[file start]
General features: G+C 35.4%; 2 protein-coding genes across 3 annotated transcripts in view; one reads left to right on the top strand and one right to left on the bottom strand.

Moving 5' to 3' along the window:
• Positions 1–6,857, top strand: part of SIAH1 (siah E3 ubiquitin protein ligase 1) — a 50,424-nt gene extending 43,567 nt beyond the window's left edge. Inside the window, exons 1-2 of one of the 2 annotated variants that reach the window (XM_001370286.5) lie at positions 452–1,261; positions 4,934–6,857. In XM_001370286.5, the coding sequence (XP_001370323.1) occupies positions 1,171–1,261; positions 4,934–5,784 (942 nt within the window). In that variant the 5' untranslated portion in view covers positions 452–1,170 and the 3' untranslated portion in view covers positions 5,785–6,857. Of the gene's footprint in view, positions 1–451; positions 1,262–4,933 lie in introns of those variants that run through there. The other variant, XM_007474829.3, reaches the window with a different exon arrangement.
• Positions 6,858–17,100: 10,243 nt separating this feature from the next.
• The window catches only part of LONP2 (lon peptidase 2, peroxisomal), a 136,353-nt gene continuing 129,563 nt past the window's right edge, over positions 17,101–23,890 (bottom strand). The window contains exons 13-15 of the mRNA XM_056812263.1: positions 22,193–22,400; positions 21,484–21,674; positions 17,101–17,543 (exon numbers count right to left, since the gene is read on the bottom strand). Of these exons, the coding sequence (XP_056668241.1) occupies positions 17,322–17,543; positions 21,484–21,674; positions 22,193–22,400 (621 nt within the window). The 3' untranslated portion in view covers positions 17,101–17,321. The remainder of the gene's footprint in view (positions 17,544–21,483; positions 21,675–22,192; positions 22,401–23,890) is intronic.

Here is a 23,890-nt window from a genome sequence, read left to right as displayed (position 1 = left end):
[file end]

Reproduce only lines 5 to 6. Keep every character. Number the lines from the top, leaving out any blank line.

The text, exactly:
• The window catches only part of LONP2 (lon peptidase 2, peroxisomal), a 136,353-nt gene continuing 129,563 nt past the window's right edge, over positions 17,101–23,890 (bottom strand). The window contains exons 13-15 of the mRNA XM_056812263.1: positions 22,193–22,400; positions 21,484–21,674; positions 17,101–17,543 (exon numbers count right to left, since the gene is read on the bottom strand). Of these exons, the coding sequence (XP_056668241.1) occupies positions 17,322–17,543; positions 21,484–21,674; positions 22,193–22,400 (621 nt within the window). The 3' untranslated portion in view covers positions 17,101–17,321. The remainder of the gene's footprint in view (positions 17,544–21,483; positions 21,675–22,192; positions 22,401–23,890) is intronic.

Here is a 23,890-nt window from a genome sequence, read left to right as displayed (position 1 = left end):